Arthur Herman on the ‘what ifs’ of history, in another November, 263 years ago:
“In one sense it is idle to speculate what might have happened if Charles and his little army had decided to press on to London, but the temptation is overwhelming. Could Charles really have taken the city, proclaimed his father king at Westminster, and then crafted a political settlement that would have put the Stuarts on the throne again?
“It does seem indisputable that if Charles had marched further south, he never would have made it. Not just one, but three British armies were now converging on him, including the one commanded by King George’s son, the Duke of Cumberland, recently arrived from campaigning in Flanders. Thirty thousand troops were now available for action against the Stuart army of barely five thousand. From a military point of view, those who counseled Charles to abandon his plan to march on London were right. He never had a chance.
“But this raises a more interesting point: that the odds against Charles in November of 1745 were more military than political. In other words, if Charles had somehow evaded Cumberland (very unlikely), and if he had made it to London, it is hard to see how anyone could have stopped him from carrying out his plan. Despite the hopes of English Jacobites, the great majority of their countrymen were not going to rise up in support of the Stuarts; but the same majority was not ready to risk life and property to keep the Hanovers. A compromise between Parliament and the Stuarts was not only possible but probable. As early as 1739, when the War of Jenkin’s Ear was starting to heat up, Robert Walpole had sent secret letters to James asking what his intentions were regarding the Church of England and the personal safety of the members of the House of Hanover, if the Stuarts should come back to the throne again.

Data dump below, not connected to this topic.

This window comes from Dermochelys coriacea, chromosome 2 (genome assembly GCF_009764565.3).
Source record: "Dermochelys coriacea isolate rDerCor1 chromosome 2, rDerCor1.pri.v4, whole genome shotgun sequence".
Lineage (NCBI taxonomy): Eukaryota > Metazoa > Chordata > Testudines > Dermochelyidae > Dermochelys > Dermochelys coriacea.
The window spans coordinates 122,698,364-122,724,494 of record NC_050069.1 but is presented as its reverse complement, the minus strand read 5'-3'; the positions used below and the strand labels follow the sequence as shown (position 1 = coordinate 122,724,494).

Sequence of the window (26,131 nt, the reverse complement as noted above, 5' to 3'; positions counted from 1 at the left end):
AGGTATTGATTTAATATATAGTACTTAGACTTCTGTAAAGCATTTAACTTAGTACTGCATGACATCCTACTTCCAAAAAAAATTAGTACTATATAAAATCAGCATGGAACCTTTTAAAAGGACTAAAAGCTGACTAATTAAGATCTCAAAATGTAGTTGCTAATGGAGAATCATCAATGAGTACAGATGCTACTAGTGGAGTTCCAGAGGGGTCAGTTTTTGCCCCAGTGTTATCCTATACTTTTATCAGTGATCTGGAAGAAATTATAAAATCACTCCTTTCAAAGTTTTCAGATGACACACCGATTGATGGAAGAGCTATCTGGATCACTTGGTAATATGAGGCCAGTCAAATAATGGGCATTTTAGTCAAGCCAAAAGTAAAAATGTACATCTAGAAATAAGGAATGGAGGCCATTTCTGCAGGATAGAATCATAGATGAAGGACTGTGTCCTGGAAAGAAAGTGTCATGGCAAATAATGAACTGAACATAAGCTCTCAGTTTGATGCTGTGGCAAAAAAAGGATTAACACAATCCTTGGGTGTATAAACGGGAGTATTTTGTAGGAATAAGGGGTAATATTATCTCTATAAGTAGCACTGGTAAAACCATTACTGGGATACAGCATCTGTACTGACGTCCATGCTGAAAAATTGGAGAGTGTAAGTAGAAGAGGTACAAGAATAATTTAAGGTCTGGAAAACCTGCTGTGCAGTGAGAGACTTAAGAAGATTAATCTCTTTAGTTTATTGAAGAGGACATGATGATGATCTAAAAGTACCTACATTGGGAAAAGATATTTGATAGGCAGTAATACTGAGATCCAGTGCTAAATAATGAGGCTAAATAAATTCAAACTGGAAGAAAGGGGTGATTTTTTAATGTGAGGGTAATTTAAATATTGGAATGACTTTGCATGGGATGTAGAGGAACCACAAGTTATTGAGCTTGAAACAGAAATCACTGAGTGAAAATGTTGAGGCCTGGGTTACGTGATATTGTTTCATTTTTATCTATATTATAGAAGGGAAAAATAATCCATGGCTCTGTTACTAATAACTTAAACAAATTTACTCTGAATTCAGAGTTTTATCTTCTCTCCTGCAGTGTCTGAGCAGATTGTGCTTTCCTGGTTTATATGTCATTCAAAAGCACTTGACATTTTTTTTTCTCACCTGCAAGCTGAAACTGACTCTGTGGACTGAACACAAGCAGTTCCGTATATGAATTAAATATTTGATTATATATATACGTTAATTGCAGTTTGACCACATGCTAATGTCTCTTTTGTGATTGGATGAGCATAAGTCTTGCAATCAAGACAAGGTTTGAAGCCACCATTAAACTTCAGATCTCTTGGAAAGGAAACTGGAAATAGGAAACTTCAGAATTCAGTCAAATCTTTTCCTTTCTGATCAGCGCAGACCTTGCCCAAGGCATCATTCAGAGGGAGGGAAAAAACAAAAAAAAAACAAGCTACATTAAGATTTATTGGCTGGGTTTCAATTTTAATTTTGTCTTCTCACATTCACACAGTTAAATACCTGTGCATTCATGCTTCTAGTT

“If they had, the English constitution would never have been the same. The notion, enshrined since 1688, of the sovereignty of Parliament would have died on the spot. But in 1745, not only sentimental Jacobites but most Englishmen would have willingly traded it in to avoid a civil war and have a little peace and quiet.”